Brand Alliance Insights
November 2008
Hello AGMA Members and Associates:
Welcome to Brand Alliance Insights!  This issue we capture highlights from AGMA's recent conference hosted by QLogic in Aliso Viejo, CA.  You'll receive expert insight in the area of law enforcement, tips to successfully prosecute cases in China, labeling and much more valuable information to help keep your brand safe from gray marketing and counterfeiters. 
The kick-off presentation by guests Loo Shih Yann and He Jing of Baker McKenzie certainly captured the attention of all attendees with their frankness about the "stakes being high" to conduct business in China.  Yann and Jing gave the audience insight into the art of enforcement in China. Their key message was: Be prepared to think outside the box if you want to prosecute or defend an intellectual property case in China. They recommended developing skills in mastering legal and cultural tools in China and, more importantly, understandingthe Chinese legal psyche and why decisions are not always based on the black letter law but rather more on national interest and policy. Chinese judges can be stubborn and dogmatic, but they will appreciate counsel who can show them the direct and easy way to solve a problem. Court rules and procedures may not be strictly (and are often not) followed. The current Chinese legal landscape will have lots of pitfalls for the unwary, but will also provide many opportunities for creative, out of the box thinking.  Final comments from the speakers centered on not underestimating the Chinese and their creative approach to brand protection cases. Be prepared!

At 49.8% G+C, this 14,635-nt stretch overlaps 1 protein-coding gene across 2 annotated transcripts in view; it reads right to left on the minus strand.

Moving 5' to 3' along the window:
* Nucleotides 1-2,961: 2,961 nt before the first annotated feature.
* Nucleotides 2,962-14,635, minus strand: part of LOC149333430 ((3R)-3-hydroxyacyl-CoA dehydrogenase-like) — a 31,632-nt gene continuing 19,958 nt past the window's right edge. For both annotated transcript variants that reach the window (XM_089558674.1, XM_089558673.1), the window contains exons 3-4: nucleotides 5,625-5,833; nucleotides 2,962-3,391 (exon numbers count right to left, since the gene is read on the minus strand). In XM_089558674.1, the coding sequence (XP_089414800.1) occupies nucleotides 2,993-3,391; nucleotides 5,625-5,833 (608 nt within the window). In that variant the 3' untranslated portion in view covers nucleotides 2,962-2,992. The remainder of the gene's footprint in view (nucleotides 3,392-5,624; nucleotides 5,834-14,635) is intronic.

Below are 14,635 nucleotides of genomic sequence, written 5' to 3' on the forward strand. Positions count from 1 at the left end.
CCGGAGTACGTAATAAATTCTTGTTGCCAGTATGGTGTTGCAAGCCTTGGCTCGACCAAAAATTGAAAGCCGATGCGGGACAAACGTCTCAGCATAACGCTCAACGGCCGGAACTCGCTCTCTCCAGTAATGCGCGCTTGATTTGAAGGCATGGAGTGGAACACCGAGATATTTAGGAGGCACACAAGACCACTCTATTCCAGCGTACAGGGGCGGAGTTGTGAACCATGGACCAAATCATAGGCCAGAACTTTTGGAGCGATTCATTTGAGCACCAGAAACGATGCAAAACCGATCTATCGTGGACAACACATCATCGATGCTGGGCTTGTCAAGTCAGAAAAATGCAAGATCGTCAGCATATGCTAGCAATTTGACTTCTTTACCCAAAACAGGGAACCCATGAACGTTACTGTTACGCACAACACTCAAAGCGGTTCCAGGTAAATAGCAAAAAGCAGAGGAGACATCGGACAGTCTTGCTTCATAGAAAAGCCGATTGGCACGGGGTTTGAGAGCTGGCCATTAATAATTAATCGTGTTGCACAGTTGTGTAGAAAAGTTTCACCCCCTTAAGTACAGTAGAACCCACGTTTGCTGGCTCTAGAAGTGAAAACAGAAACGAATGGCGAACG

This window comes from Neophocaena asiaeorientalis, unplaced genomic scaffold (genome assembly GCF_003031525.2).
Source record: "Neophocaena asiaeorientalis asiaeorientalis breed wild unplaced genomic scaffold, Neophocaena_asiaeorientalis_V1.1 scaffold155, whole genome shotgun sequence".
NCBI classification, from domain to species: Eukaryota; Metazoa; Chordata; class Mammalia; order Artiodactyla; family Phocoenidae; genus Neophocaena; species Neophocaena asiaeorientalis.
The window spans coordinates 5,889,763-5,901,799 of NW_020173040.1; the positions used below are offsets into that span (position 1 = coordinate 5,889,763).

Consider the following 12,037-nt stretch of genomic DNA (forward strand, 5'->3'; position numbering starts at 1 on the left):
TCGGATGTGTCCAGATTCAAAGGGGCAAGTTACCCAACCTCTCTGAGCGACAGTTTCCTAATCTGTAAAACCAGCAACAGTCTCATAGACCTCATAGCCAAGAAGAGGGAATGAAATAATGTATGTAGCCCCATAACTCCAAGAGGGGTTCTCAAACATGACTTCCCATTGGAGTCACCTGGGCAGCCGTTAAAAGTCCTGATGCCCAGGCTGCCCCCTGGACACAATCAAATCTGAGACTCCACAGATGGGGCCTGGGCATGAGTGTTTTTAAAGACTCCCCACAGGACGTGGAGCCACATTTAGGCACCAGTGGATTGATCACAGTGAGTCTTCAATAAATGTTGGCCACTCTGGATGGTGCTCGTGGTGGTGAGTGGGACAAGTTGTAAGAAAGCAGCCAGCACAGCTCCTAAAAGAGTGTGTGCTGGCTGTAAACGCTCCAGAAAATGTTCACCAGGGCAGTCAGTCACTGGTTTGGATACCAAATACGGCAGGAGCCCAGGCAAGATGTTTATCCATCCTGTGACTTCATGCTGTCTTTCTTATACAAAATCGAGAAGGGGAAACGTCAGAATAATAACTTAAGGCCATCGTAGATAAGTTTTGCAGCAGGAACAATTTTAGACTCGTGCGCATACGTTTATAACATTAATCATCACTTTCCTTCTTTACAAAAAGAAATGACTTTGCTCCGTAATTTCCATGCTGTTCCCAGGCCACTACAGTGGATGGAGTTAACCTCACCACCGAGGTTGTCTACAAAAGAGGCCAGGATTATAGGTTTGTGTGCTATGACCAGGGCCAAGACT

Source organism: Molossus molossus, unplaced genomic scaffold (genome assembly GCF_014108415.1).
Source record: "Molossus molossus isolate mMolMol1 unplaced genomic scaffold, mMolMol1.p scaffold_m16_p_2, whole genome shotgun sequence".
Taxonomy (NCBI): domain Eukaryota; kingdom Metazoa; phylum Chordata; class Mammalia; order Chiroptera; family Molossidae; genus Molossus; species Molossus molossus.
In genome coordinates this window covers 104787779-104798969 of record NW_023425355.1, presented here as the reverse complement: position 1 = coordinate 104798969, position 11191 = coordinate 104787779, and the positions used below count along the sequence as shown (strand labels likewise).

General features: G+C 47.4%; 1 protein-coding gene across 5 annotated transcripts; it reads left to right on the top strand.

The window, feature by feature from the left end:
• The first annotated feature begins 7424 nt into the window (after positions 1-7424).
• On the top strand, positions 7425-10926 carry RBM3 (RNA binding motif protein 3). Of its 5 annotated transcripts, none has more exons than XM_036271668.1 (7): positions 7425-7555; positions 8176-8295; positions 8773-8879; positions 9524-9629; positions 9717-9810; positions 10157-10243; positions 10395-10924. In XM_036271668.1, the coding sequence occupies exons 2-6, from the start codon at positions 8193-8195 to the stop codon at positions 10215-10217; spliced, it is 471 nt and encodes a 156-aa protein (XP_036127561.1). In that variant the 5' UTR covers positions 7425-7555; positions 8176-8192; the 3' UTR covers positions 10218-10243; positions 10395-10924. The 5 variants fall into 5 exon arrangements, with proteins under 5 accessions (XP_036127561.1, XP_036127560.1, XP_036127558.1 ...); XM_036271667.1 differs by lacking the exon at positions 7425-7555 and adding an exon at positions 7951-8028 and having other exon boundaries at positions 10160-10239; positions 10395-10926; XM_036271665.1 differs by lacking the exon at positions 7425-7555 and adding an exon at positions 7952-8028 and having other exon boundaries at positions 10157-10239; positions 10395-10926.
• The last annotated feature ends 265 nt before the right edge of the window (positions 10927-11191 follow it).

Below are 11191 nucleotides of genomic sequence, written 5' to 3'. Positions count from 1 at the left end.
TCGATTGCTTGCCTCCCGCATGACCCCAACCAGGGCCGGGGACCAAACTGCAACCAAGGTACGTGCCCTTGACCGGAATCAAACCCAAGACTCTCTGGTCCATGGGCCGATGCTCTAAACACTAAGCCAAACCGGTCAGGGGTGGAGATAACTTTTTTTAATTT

Shootout - California Style 
Four respected competitors presented their value brand protection products and services to the group.  Representatives from the Brady Corporation, DuPont, Nanoventions and Sony provided their unique labeling solutions and products, any of which could aid OEMs in protecting their products from counterfeiting.

Brady Corporation - Dennis Polinski:  
DuPont - Jim Kucia: and R.J. Dlugopolski:
Nanoventions - Richard "Rick" Steenblik:
Sony -  Kevin Dalton:
Know the Difference
A member company representative who is an in-house expert on Data Forensics (DF) and Business Intelligence (BI) walked AGMA members through the myths and the realities associated with each.  DF = trace the transaction and BI = tracking the trends.  There are many misconceptions associated with implementing a Data Forensics and Tracking Team to combat warranty and gray market fraud, and identify counterfeit.  Many believe these efforts would require massive IT support, may be too complicated, costly, and time consuming.  The presenter also demonstrated that with some ingenuity and a mix of off-the-shelf and open source software, the use of DF and BI by your organization can increase productivity, increase the bottom line ($$$), protect your brand integrity, and preserve customer satisfaction.  The presenter noted that it is also critical to have executive level support across the organization, create an elite team of experts, emphasize confidentiality across the board, and market your teams' successes.